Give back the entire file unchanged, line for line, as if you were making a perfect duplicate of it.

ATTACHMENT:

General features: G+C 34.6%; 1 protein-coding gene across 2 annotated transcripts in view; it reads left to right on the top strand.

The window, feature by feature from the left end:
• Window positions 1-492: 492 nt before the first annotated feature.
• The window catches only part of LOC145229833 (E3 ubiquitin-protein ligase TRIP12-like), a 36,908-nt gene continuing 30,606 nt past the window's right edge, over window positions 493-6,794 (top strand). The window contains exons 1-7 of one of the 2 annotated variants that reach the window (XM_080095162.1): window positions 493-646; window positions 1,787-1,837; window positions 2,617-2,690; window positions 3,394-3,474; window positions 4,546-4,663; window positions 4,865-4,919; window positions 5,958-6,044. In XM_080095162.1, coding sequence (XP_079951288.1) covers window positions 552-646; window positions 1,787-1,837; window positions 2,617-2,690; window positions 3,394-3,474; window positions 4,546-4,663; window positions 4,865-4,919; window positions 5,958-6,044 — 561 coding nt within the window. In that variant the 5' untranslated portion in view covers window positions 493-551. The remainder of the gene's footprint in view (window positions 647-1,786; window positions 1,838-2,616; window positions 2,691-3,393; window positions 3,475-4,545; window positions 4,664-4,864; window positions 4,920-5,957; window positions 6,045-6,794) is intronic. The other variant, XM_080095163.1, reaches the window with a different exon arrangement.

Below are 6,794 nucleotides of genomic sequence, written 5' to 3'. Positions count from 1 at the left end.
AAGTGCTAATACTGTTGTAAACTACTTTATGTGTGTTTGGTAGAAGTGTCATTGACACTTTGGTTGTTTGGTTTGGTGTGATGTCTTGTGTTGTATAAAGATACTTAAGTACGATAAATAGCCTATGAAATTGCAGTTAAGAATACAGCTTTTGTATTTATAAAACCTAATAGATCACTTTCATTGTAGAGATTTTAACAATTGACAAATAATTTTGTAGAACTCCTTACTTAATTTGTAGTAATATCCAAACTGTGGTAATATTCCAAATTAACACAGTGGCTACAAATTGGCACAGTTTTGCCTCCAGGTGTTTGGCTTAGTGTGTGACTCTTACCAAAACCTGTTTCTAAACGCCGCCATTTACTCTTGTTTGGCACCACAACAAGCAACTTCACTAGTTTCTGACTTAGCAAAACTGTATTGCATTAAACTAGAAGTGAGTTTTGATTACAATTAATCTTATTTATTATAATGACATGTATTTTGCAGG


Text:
General features: G+C 34.6%; 1 protein-coding gene across 2 annotated transcripts in view; it reads left to right on the top strand.

The window, feature by feature from the left end:
• Window positions 1-492: 492 nt before the first annotated feature.
• The window catches only part of LOC145229833 (E3 ubiquitin-protein ligase TRIP12-like), a 36,908-nt gene continuing 30,606 nt past the window's right edge, over window positions 493-6,794 (top strand). The window contains exons 1-7 of one of the 2 annotated variants that reach the window (XM_080095162.1): window positions 493-646; window positions 1,787-1,837; window positions 2,617-2,690; window positions 3,394-3,474; window positions 4,546-4,663; window positions 4,865-4,919; window positions 5,958-6,044. In XM_080095162.1, coding sequence (XP_079951288.1) covers window positions 552-646; window positions 1,787-1,837; window positions 2,617-2,690; window positions 3,394-3,474; window positions 4,546-4,663; window positions 4,865-4,919; window positions 5,958-6,044 — 561 coding nt within the window. In that variant the 5' untranslated portion in view covers window positions 493-551. The remainder of the gene's footprint in view (window positions 647-1,786; window positions 1,838-2,616; window positions 2,691-3,393; window positions 3,475-4,545; window positions 4,664-4,864; window positions 4,920-5,957; window positions 6,045-6,794) is intronic. The other variant, XM_080095163.1, reaches the window with a different exon arrangement.

Below are 6,794 nucleotides of genomic sequence, written 5' to 3'. Positions count from 1 at the left end.
AAGTGCTAATACTGTTGTAAACTACTTTATGTGTGTTTGGTAGAAGTGTCATTGACACTTTGGTTGTTTGGTTTGGTGTGATGTCTTGTGTTGTATAAAGATACTTAAGTACGATAAATAGCCTATGAAATTGCAGTTAAGAATACAGCTTTTGTATTTATAAAACCTAATAGATCACTTTCATTGTAGAGATTTTAACAATTGACAAATAATTTTGTAGAACTCCTTACTTAATTTGTAGTAATATCCAAACTGTGGTAATATTCCAAATTAACACAGTGGCTACAAATTGGCACAGTTTTGCCTCCAGGTGTTTGGCTTAGTGTGTGACTCTTACCAAAACCTGTTTCTAAACGCCGCCATTTACTCTTGTTTGGCACCACAACAAGCAACTTCACTAGTTTCTGACTTAGCAAAACTGTATTGCATTAAACTAGAAGTGAGTTTTGATTACAATTAATCTTATTTATTATAATGACATGTATTTTGCAGG